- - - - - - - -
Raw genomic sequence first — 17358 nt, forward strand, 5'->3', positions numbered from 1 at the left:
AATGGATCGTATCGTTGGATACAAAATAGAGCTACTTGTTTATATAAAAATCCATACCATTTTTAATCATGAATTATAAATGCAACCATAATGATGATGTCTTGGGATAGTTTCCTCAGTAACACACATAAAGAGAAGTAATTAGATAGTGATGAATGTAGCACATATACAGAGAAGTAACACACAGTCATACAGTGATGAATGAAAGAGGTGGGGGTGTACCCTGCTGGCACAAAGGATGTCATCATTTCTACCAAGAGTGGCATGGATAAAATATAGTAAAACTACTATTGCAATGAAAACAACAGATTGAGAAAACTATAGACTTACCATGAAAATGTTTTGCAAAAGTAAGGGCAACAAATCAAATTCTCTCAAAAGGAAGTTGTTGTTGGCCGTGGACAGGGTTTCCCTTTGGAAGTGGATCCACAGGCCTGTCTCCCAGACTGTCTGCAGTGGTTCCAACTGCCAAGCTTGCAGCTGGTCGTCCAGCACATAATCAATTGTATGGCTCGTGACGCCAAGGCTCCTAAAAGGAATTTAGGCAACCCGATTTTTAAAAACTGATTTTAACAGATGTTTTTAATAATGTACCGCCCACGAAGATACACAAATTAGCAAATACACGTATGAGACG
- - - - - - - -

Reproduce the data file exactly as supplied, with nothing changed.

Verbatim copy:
Raw genomic sequence first — 17358 nt, forward strand, 5'->3', positions numbered from 1 at the left:
AATGGATCGTATCGTTGGATACAAAATAGAGCTACTTGTTTATATAAAAATCCATACCATTTTTAATCATGAATTATAAATGCAACCATAATGATGATGTCTTGGGATAGTTTCCTCAGTAACACACATAAAGAGAAGTAATTAGATAGTGATGAATGTAGCACATATACAGAGAAGTAACACACAGTCATACAGTGATGAATGAAAGAGGTGGGGGTGTACCCTGCTGGCACAAAGGATGTCATCATTTCTACCAAGAGTGGCATGGATAAAATATAGTAAAACTACTATTGCAATGAAAACAACAGATTGAGAAAACTATAGACTTACCATGAAAATGTTTTGCAAAAGTAAGGGCAACAAATCAAATTCTCTCAAAAGGAAGTTGTTGTTGGCCGTGGACAGGGTTTCCCTTTGGAAGTGGATCCACAGGCCTGTCTCCCAGACTGTCTGCAGTGGTTCCAACTGCCAAGCTTGCAGCTGGTCGTCCAGCACATAATCAATTGTATGGCTCGTGACGCCAAGGCTCCTAAAAGGAATTTAGGCAACCCGATTTTTAAAAACTGATTTTAACAGATGTTTTTAATAATGTACCGCCCACGAAGATACACAAATTAGCAAATACACGTATGAGACG